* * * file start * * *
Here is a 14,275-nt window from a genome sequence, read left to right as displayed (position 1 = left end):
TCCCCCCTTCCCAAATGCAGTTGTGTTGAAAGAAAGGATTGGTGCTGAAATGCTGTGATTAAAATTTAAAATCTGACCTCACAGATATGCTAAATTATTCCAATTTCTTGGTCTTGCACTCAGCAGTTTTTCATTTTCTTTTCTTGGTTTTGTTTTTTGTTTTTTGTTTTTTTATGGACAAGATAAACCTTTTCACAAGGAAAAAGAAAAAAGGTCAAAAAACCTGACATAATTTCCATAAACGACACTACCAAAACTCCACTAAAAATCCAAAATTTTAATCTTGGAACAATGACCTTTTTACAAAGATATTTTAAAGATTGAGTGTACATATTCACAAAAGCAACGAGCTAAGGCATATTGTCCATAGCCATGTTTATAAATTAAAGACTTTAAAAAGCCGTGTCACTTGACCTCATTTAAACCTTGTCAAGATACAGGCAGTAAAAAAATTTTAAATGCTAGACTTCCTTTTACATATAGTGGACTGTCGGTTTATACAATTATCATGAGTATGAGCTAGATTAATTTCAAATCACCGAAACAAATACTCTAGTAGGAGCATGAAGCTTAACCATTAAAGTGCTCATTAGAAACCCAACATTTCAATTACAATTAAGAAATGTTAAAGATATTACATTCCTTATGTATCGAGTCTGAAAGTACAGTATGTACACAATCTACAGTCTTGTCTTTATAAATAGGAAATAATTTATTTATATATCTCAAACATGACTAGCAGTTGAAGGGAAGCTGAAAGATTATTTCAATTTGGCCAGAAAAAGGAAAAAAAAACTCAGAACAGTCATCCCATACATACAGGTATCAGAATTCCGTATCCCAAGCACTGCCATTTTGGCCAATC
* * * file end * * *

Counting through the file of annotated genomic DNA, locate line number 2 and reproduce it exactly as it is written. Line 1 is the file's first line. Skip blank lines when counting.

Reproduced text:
TCCCCCCTTCCCAAATGCAGTTGTGTTGAAAGAAAGGATTGGTGCTGAAATGCTGTGATTAAAATTTAAAATCTGACCTCACAGATATGCTAAATTATTCCAATTTCTTGGTCTTGCACTCAGCAGTTTTTCATTTTCTTTTCTTGGTTTTGTTTTTTGTTTTTTGTTTTTTTATGGACAAGATAAACCTTTTCACAAGGAAAAAGAAAAAAGGTCAAAAAACCTGACATAATTTCCATAAACGACACTACCAAAACTCCACTAAAAATCCAAAATTTTAATCTTGGAACAATGACCTTTTTACAAAGATATTTTAAAGATTGAGTGTACATATTCACAAAAGCAACGAGCTAAGGCATATTGTCCATAGCCATGTTTATAAATTAAAGACTTTAAAAAGCCGTGTCACTTGACCTCATTTAAACCTTGTCAAGATACAGGCAGTAAAAAAATTTTAAATGCTAGACTTCCTTTTACATATAGTGGACTGTCGGTTTATACAATTATCATGAGTATGAGCTAGATTAATTTCAAATCACCGAAACAAATACTCTAGTAGGAGCATGAAGCTTAACCATTAAAGTGCTCATTAGAAACCCAACATTTCAATTACAATTAAGAAATGTTAAAGATATTACATTCCTTATGTATCGAGTCTGAAAGTACAGTATGTACACAATCTACAGTCTTGTCTTTATAAATAGGAAATAATTTATTTATATATCTCAAACATGACTAGCAGTTGAAGGGAAGCTGAAAGATTATTTCAATTTGGCCAGAAAAAGGAAAAAAAAACTCAGAACAGTCATCCCATACATACAGGTATCAGAATTCCGTATCCCAAGCACTGCCATTTTGGCCAATC